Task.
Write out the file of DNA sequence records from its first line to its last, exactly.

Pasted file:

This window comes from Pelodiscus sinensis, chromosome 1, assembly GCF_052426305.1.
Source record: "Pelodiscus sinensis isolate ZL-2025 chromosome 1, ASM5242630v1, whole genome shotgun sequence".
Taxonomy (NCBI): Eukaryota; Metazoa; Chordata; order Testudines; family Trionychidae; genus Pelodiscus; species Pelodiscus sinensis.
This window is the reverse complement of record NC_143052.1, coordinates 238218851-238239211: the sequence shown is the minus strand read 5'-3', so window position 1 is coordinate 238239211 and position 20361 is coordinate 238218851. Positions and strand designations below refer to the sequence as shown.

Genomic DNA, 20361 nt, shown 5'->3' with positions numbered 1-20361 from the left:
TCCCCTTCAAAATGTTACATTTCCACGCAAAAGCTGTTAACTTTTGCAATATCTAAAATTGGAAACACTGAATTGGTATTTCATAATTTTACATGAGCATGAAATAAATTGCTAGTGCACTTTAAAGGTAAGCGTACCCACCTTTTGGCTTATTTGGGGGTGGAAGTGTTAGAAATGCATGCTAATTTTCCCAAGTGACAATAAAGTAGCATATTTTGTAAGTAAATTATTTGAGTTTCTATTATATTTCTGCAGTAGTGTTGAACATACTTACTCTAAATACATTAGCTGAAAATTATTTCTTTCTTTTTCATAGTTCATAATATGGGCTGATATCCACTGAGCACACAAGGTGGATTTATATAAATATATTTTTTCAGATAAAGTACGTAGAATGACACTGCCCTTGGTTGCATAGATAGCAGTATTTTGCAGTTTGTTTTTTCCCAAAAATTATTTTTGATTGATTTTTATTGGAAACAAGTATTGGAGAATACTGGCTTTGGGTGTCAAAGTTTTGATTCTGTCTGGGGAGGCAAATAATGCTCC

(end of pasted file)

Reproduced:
This window comes from Pelodiscus sinensis, chromosome 1, assembly GCF_052426305.1.
Source record: "Pelodiscus sinensis isolate ZL-2025 chromosome 1, ASM5242630v1, whole genome shotgun sequence".
Taxonomy (NCBI): Eukaryota; Metazoa; Chordata; order Testudines; family Trionychidae; genus Pelodiscus; species Pelodiscus sinensis.
This window is the reverse complement of record NC_143052.1, coordinates 238218851-238239211: the sequence shown is the minus strand read 5'-3', so window position 1 is coordinate 238239211 and position 20361 is coordinate 238218851. Positions and strand designations below refer to the sequence as shown.

Genomic DNA, 20361 nt, shown 5'->3' with positions numbered 1-20361 from the left:
TCCCCTTCAAAATGTTACATTTCCACGCAAAAGCTGTTAACTTTTGCAATATCTAAAATTGGAAACACTGAATTGGTATTTCATAATTTTACATGAGCATGAAATAAATTGCTAGTGCACTTTAAAGGTAAGCGTACCCACCTTTTGGCTTATTTGGGGGTGGAAGTGTTAGAAATGCATGCTAATTTTCCCAAGTGACAATAAAGTAGCATATTTTGTAAGTAAATTATTTGAGTTTCTATTATATTTCTGCAGTAGTGTTGAACATACTTACTCTAAATACATTAGCTGAAAATTATTTCTTTCTTTTTCATAGTTCATAATATGGGCTGATATCCACTGAGCACACAAGGTGGATTTATATAAATATATTTTTTCAGATAAAGTACGTAGAATGACACTGCCCTTGGTTGCATAGATAGCAGTATTTTGCAGTTTGTTTTTTCCCAAAAATTATTTTTGATTGATTTTTATTGGAAACAAGTATTGGAGAATACTGGCTTTGGGTGTCAAAGTTTTGATTCTGTCTGGGGAGGCAAATAATGCTCC